"A Book Of Verses Underneath The Bough"

Context: In his translation–more correctly paraphrase and adaptation–of the eleventh-century Persian poem, FitzGerald emphasises the facile Epicureanism that is the poem's theme. Endlessly the same ideas are reiterated: since life is short, since we do not know whence we come or whither we are going, we should enjoy each moment as best we can. The present is all we can be sure of; the past is gone, the future is unknowable. In this passage the poet has just asked what have we to do with the great heroes of Persian history, such as Rustrum; we should concern ourselves only with the present which is all that we can know. And how better to spend this fleeting present than with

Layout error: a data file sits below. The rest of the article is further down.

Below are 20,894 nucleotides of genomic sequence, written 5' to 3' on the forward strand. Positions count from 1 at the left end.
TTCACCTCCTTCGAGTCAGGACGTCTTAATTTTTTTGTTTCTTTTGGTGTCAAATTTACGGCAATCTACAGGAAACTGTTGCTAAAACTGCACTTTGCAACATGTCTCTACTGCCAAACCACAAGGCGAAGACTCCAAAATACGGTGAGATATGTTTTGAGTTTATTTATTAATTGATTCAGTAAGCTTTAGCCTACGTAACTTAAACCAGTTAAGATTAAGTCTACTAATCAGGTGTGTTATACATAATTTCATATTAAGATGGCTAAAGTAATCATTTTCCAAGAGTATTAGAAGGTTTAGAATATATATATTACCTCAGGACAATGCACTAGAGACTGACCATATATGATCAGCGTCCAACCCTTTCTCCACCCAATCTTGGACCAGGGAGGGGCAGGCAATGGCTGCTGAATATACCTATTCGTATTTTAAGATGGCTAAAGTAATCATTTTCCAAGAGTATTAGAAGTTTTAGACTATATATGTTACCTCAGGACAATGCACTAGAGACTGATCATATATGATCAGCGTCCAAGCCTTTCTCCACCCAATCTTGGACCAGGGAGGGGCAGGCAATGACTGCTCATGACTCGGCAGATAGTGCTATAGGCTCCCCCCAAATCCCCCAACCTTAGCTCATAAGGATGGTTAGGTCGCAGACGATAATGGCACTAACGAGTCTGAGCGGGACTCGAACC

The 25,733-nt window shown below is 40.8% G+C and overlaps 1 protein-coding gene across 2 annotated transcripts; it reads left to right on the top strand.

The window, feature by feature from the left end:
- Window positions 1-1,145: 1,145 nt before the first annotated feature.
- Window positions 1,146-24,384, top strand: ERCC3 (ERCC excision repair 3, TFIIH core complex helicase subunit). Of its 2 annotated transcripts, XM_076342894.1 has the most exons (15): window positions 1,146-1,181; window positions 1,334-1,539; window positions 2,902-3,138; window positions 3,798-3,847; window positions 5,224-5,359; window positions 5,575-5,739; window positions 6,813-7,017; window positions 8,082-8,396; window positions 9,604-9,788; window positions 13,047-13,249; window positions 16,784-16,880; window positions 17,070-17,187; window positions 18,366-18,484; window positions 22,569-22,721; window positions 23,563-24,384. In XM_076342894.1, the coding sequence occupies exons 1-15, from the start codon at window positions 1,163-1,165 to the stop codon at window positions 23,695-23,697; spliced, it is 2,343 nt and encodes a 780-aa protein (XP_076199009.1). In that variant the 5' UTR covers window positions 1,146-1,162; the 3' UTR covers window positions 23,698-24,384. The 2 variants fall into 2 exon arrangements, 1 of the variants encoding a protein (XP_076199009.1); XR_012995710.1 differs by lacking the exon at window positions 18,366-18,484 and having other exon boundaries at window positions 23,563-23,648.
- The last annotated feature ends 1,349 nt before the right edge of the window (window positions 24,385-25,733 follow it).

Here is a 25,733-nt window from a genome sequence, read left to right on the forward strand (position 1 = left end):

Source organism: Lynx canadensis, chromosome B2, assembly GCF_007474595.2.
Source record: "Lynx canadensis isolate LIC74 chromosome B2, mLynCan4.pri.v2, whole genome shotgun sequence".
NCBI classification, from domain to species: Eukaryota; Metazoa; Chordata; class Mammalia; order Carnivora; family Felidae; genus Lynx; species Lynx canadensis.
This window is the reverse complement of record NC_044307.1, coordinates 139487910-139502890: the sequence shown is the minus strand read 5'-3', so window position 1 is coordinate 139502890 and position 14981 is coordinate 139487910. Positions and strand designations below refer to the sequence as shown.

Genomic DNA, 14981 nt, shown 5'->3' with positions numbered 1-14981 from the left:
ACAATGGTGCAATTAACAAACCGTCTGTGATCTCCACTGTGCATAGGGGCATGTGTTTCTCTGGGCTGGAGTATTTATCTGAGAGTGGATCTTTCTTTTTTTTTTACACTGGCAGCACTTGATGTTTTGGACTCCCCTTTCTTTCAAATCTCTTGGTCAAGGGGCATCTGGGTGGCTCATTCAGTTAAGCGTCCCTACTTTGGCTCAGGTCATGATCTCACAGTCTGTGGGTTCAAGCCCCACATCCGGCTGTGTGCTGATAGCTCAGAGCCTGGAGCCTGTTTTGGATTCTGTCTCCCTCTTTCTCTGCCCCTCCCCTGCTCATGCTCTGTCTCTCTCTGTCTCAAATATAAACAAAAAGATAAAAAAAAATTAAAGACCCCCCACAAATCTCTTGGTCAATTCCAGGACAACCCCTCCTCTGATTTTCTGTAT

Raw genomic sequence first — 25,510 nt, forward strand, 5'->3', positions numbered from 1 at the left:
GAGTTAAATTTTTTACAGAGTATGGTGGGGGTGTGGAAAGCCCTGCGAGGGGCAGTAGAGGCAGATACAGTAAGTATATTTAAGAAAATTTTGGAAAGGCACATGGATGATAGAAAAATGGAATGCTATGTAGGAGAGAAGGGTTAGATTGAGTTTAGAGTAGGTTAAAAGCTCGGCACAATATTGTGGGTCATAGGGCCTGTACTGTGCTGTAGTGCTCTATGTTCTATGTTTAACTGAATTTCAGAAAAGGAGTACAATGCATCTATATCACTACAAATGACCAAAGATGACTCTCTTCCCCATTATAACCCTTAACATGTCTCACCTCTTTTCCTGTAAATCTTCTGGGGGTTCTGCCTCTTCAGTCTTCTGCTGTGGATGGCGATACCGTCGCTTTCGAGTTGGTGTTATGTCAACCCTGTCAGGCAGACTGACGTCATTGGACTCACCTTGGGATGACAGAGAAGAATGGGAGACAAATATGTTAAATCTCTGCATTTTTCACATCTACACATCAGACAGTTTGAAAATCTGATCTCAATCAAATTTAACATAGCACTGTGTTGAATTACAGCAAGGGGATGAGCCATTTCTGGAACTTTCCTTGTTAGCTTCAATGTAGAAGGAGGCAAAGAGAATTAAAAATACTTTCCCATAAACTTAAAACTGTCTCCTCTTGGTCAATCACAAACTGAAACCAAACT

A Book of Verses underneath the Bough,
A Jug of Wine, a Loaf of Bread–and Thou
Beside me singing in the Wilderness–
Oh, Wilderness were Paradise enow!